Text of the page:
It’s hard to believe that the Fourth of July is here. More importantly, it’s hard to believe that the summer is well underway, and I haven’t done as much as I wanted with my kids.
Let me rewind for a minute.
When we approached the end of school, I sat with both of them, catalogs of camps spread out before us. They lazily looked at each and really showed no interest. That’s basically when I made the decision to make a shift, for this summer.
Instead of doing multiple camps, typically one week a month over the summer, they would do one camp each in August. For my son, it will be a Boy Scouts camp, my daughter a horseback riding camp. The rest of the summer we were going a little rogue, and I was hoping for the best.
Looking back at my childhood, I didn’t have camp after camp. I was lazy and hung out with friends and have memories of weaving through fireflies playing tag on hot summer nights. I read books, wrote stories and drew pictures. I dreamed of faraway lands and created fantasy games with my friends. This is what I wanted for my children–a time when they could breathe a little and use their imaginations. A time where they, and I, weren’t feeling the day-to-day pressures of scheduled and scripted time.
This is what I wanted for them, but now I realize it isn’t that easy.
Today’s world is different from the one I grew up in. Many of their friends are in camps which leaves them mostly to each other. For short periods of time, this is fine, but for extended periods of time it is not a good mix. And in truth, I have been slammed with work unable to plan and orchestrate different activities for them.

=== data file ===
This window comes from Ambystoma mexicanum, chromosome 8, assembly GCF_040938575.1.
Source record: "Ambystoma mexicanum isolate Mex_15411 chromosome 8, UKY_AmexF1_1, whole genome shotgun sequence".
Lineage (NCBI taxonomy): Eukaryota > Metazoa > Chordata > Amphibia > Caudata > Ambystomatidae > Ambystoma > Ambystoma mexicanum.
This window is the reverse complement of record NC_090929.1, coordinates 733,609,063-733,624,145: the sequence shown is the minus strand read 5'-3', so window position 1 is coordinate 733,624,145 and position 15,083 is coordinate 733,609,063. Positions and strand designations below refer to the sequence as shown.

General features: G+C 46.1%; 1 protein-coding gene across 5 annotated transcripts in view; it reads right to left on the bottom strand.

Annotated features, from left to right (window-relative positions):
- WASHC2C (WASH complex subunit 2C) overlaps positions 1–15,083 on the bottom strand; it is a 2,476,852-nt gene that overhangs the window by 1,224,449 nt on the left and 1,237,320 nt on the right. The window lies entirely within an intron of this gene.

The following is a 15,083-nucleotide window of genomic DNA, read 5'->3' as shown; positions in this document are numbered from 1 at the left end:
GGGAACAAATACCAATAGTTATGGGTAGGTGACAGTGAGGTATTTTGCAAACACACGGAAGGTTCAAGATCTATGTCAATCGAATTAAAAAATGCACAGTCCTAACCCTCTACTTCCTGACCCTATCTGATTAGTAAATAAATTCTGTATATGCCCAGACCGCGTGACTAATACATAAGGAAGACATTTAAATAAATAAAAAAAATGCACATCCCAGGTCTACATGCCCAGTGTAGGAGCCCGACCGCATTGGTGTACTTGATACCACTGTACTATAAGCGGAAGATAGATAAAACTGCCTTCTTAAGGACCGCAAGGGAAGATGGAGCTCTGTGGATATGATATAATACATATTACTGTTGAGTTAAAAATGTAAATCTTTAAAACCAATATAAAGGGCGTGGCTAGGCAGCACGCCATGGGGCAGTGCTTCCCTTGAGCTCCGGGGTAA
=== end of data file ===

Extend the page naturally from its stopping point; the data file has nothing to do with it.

Something had to change.
So yesterday, while sitting in an empty house with me waiting on a service technician to inspect the HVAC, my children and I brainstormed things that we wanted to do over what remained of the summer. Living outside of Washington, D.C., there is almost too much to choose from, but this is what we came up with:
Looking at the calendar, I realized that this is a pretty ambitious list, which if we became crazed to do everything, could defeat the purpose of our unstructured summer. Thinking about it, I’ve decided that the better way to go is to plan at least one outing per week. If we want to do more, great, but at a minimum we will do one structured outing. The rest of the time I hope they are able to have some good old summer fun by playing with friends or maybe just laying in the grass, looking up at the sky and daydreaming.